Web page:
Bruce Macklin John of Ithaca NY passed away peacefully at Cayuga Medical Center on Sunday March, 15, 2015 after a brief illness. He was born on April 17, 1932 in Iowa to Bernice and Macklin John.  

He obtained a BA in Economics from Penn State University, a Masters in Rural Sociology at the University of Kentucky, and worked towards a PhD in Rural Sociology (a field founded by his father and two fellow Cornell graduate students) at Cornell.  A lifelong activist in community affairs,  he marched in civil rights marches in the 1960’s and founded the Mountain Heritage Festival in West Virginia in the 1960’s, which still takes place annually to celebrate the culture and heritage of the poor and rural mountain folk of Appalachia.  Bruce was a founder of the not-for-profit Better Housing in Ithaca, which serves to keep low and middle income seniors in their homes.   He volunteered through Kiwanis, serving on the board as president several times.  He also volunteered on many domestic and foreign trips through St. Paul’s church and the Wesley Foundation at Cornell.  In the late 1960’s he was part of a USAID team to Tanzania to assist the Masai people.  Additionally, he was active in local politics, serving for a few times as Democratic Chairman of his town.   He greeted President Jimmy Carter on his trip to Ithaca for a campaign stop.  Bruce worked most of his career at Cornell in Cooperative Extension, creating and running a number of statewide programs.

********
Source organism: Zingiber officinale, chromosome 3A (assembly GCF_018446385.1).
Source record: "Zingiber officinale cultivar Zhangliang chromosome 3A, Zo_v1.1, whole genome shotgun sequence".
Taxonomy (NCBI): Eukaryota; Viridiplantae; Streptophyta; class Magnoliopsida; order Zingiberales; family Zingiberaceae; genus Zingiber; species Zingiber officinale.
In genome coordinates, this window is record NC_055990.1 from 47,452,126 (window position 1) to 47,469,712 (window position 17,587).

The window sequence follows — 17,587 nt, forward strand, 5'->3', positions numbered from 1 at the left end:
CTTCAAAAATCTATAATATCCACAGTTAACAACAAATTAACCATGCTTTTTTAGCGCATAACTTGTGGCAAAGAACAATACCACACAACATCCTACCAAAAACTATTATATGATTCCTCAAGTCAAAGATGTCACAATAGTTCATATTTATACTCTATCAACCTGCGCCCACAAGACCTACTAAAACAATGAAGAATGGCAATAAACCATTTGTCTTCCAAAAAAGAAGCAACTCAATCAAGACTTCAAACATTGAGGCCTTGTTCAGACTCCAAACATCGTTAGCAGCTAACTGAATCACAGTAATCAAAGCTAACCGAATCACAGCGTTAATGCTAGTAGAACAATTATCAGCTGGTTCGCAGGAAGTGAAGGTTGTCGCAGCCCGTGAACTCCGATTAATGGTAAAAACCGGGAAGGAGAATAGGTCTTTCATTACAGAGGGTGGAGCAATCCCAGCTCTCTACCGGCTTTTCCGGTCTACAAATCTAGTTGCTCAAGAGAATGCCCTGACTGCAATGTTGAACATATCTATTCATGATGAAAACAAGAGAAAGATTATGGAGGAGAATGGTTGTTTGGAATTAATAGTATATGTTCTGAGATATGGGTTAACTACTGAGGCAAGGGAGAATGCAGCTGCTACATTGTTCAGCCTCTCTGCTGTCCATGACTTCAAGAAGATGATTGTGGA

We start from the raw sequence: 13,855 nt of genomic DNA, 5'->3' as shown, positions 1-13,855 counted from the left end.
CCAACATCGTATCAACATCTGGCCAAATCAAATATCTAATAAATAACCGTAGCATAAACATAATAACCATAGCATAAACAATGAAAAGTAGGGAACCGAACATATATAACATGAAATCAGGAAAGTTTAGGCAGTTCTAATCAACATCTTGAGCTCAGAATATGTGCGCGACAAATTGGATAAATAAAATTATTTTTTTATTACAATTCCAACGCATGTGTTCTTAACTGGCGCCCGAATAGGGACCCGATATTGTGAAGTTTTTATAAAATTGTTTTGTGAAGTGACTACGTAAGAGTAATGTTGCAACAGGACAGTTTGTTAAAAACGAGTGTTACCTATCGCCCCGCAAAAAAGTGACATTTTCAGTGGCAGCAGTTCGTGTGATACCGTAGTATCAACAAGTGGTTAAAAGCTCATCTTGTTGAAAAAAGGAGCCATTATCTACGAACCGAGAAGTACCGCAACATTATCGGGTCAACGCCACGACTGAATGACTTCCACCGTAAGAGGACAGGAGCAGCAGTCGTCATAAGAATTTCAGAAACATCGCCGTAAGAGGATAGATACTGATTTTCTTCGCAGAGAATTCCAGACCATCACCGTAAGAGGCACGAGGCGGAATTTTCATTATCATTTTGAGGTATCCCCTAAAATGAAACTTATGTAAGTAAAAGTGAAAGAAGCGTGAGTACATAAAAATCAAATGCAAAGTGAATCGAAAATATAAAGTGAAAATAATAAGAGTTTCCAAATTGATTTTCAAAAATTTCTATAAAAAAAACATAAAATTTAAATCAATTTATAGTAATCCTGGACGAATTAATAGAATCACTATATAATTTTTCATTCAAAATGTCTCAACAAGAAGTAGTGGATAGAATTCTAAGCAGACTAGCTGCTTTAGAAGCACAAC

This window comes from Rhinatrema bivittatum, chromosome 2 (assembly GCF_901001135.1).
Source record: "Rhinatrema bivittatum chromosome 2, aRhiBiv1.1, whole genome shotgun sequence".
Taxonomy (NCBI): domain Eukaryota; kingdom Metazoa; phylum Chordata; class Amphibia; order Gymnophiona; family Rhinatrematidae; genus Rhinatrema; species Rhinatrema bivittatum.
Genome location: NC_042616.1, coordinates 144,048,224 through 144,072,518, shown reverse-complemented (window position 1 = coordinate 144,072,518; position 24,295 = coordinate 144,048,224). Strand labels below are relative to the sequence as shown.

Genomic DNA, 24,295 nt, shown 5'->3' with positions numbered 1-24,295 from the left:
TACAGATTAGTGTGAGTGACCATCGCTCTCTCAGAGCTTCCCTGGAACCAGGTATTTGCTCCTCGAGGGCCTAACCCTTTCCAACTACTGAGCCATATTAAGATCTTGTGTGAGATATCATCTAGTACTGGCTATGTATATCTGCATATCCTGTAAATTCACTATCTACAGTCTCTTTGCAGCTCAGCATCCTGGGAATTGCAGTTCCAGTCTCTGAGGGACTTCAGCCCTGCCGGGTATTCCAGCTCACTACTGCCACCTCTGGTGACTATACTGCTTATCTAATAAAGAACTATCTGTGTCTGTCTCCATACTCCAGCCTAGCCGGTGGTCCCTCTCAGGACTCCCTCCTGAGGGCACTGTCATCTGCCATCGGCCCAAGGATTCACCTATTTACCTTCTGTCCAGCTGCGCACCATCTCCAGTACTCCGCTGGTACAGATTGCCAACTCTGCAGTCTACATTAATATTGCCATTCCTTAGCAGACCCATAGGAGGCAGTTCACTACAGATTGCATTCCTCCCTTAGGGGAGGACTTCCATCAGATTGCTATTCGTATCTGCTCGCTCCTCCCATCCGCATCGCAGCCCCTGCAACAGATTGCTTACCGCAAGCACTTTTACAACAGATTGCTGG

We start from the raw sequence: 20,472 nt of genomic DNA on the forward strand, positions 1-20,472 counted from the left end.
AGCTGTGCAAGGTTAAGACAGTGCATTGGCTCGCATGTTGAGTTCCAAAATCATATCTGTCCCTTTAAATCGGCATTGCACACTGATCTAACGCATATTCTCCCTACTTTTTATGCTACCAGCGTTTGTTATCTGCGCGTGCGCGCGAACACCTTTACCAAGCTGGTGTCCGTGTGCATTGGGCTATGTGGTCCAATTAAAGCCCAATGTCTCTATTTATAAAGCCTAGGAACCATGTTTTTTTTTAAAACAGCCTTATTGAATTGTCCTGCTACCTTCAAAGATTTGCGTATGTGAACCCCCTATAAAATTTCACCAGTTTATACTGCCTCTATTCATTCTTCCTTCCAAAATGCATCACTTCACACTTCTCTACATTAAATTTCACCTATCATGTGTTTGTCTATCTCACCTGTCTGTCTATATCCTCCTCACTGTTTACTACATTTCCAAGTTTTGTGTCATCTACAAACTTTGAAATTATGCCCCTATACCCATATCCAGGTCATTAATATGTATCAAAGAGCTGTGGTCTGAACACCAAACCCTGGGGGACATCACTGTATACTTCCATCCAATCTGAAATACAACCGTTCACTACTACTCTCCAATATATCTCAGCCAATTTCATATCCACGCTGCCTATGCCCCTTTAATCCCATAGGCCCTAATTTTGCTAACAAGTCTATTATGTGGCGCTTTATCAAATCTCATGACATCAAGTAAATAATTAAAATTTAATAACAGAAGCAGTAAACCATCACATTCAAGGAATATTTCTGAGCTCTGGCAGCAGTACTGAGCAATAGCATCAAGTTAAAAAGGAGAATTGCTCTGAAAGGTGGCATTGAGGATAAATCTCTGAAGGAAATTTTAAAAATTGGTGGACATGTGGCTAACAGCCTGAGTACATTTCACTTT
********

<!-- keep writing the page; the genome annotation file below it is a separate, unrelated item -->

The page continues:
Bruce John is survived by his second wife, Elinor; his two children Wesley John and Karen Armstrong; and his sister Marilyn Henniger.  Additionally, he has several living grandchildren, nieces and nephews.  His first wife, Charlotte, predeceased him in 1995.

Calling hours will be Thursday, March 19th from 5-7 PM at Ness-Sibley Funeral Home, 23 South St., Trumansburg.  A funeral service will be held on Friday, March 20th, at 2 PM at St. Paul’s Methodist Church in Ithaca. 

Donations may be made to any of the following:  Better Housing, Ithaca NY, The Wesley Foundation, Cornell University, or The ME John Speaker Series at Penn State University Rural Sociology Department.